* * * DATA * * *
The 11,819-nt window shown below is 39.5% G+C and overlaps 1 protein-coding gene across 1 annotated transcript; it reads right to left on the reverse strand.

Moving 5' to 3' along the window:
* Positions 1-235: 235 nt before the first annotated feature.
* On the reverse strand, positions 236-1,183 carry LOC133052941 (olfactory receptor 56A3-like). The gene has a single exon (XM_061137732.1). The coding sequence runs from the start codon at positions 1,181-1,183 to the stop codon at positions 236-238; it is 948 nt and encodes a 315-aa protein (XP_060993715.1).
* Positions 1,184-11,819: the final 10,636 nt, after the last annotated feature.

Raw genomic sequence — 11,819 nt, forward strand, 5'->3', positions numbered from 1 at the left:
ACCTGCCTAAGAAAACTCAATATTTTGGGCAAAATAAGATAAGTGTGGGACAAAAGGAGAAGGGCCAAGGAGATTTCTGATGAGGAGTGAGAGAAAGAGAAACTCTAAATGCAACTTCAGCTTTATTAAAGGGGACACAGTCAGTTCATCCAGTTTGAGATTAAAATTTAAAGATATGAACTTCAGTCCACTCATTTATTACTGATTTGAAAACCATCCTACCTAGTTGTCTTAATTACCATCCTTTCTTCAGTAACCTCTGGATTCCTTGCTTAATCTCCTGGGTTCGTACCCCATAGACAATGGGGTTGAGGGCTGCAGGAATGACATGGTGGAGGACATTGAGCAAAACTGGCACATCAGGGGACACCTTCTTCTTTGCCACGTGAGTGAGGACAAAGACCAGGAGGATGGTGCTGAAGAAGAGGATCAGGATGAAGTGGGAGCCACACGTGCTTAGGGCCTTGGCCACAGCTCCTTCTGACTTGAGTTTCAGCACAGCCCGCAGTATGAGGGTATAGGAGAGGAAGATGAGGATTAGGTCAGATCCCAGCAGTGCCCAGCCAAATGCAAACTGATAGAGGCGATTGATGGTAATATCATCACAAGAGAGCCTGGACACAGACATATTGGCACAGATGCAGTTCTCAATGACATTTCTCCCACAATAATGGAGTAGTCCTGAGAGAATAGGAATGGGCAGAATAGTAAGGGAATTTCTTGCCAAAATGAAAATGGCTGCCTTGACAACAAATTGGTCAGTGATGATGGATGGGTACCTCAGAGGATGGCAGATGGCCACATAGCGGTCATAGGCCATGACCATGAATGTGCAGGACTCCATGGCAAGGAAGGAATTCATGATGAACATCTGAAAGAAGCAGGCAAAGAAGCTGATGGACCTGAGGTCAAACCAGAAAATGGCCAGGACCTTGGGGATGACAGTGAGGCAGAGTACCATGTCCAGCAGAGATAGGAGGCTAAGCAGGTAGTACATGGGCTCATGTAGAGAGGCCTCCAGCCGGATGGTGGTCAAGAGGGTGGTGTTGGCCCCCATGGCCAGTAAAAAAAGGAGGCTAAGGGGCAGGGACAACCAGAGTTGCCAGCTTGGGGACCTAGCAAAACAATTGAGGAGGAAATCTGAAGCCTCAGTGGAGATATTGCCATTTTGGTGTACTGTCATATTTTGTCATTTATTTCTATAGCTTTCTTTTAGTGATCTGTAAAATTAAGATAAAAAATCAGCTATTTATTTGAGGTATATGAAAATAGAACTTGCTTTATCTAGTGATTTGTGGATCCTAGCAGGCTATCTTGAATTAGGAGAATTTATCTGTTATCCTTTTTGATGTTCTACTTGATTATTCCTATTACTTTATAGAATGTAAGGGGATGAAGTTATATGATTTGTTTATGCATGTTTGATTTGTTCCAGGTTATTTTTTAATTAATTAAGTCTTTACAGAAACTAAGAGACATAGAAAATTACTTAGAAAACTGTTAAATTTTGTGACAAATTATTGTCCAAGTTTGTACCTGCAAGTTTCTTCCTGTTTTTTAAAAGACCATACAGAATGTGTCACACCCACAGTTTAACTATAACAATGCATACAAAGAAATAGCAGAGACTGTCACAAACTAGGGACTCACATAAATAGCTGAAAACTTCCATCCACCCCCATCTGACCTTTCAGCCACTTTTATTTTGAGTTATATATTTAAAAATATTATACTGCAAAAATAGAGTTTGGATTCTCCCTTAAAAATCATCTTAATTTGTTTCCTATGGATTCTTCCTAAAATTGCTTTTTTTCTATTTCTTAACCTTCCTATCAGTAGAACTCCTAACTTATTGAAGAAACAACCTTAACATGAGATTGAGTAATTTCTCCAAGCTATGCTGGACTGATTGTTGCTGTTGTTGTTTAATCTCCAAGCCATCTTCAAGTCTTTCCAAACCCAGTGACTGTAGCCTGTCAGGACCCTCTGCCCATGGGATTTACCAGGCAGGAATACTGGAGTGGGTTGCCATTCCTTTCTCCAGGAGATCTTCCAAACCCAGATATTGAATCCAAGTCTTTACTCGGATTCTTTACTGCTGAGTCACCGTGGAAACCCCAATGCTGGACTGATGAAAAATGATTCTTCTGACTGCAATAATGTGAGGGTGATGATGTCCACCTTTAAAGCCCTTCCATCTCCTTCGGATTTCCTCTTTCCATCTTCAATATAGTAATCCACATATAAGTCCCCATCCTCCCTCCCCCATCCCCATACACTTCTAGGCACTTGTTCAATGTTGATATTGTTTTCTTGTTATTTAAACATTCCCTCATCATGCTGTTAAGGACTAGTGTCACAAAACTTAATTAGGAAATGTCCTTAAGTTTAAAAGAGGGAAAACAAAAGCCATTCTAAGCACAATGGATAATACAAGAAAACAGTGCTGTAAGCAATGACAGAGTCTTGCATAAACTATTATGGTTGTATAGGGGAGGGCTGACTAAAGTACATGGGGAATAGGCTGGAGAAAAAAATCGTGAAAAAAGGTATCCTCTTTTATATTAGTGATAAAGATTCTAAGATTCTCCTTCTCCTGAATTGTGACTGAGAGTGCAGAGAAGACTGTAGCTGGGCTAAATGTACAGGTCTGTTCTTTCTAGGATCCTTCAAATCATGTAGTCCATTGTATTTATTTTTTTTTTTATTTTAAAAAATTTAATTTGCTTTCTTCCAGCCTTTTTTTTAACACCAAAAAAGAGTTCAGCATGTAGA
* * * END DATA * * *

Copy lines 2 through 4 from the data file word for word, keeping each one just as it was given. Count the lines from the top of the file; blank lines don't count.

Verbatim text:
Moving 5' to 3' along the window:
* Positions 1-235: 235 nt before the first annotated feature.
* On the reverse strand, positions 236-1,183 carry LOC133052941 (olfactory receptor 56A3-like). The gene has a single exon (XM_061137732.1). The coding sequence runs from the start codon at positions 1,181-1,183 to the stop codon at positions 236-238; it is 948 nt and encodes a 315-aa protein (XP_060993715.1).